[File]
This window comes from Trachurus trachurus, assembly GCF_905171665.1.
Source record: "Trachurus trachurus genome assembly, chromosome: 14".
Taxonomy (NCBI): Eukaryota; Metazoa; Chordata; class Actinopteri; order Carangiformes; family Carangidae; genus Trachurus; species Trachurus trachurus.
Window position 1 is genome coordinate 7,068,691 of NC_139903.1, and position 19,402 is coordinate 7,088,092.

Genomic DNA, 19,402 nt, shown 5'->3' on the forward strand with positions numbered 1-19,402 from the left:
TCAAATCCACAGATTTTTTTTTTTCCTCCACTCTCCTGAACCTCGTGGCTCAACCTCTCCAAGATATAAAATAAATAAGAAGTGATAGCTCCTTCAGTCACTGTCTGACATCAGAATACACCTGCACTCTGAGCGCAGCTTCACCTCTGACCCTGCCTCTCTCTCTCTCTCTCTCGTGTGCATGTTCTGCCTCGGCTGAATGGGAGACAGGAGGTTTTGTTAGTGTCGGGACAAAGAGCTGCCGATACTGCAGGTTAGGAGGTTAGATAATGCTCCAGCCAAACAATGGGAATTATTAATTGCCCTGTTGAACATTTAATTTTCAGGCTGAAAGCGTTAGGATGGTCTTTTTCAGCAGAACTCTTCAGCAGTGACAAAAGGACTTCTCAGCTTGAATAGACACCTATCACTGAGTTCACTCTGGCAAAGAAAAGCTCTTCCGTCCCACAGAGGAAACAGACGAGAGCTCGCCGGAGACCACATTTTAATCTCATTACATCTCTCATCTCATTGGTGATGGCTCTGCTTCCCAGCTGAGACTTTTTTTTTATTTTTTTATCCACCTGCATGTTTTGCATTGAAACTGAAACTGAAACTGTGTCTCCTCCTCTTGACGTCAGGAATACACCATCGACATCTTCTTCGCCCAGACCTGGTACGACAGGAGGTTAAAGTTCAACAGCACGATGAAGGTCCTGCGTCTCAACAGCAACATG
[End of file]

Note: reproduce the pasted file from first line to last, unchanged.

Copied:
This window comes from Trachurus trachurus, assembly GCF_905171665.1.
Source record: "Trachurus trachurus genome assembly, chromosome: 14".
Taxonomy (NCBI): Eukaryota; Metazoa; Chordata; class Actinopteri; order Carangiformes; family Carangidae; genus Trachurus; species Trachurus trachurus.
Window position 1 is genome coordinate 7,068,691 of NC_139903.1, and position 19,402 is coordinate 7,088,092.

Genomic DNA, 19,402 nt, shown 5'->3' on the forward strand with positions numbered 1-19,402 from the left:
TCAAATCCACAGATTTTTTTTTTTCCTCCACTCTCCTGAACCTCGTGGCTCAACCTCTCCAAGATATAAAATAAATAAGAAGTGATAGCTCCTTCAGTCACTGTCTGACATCAGAATACACCTGCACTCTGAGCGCAGCTTCACCTCTGACCCTGCCTCTCTCTCTCTCTCTCTCGTGTGCATGTTCTGCCTCGGCTGAATGGGAGACAGGAGGTTTTGTTAGTGTCGGGACAAAGAGCTGCCGATACTGCAGGTTAGGAGGTTAGATAATGCTCCAGCCAAACAATGGGAATTATTAATTGCCCTGTTGAACATTTAATTTTCAGGCTGAAAGCGTTAGGATGGTCTTTTTCAGCAGAACTCTTCAGCAGTGACAAAAGGACTTCTCAGCTTGAATAGACACCTATCACTGAGTTCACTCTGGCAAAGAAAAGCTCTTCCGTCCCACAGAGGAAACAGACGAGAGCTCGCCGGAGACCACATTTTAATCTCATTACATCTCTCATCTCATTGGTGATGGCTCTGCTTCCCAGCTGAGACTTTTTTTTTATTTTTTTATCCACCTGCATGTTTTGCATTGAAACTGAAACTGAAACTGTGTCTCCTCCTCTTGACGTCAGGAATACACCATCGACATCTTCTTCGCCCAGACCTGGTACGACAGGAGGTTAAAGTTCAACAGCACGATGAAGGTCCTGCGTCTCAACAGCAACATG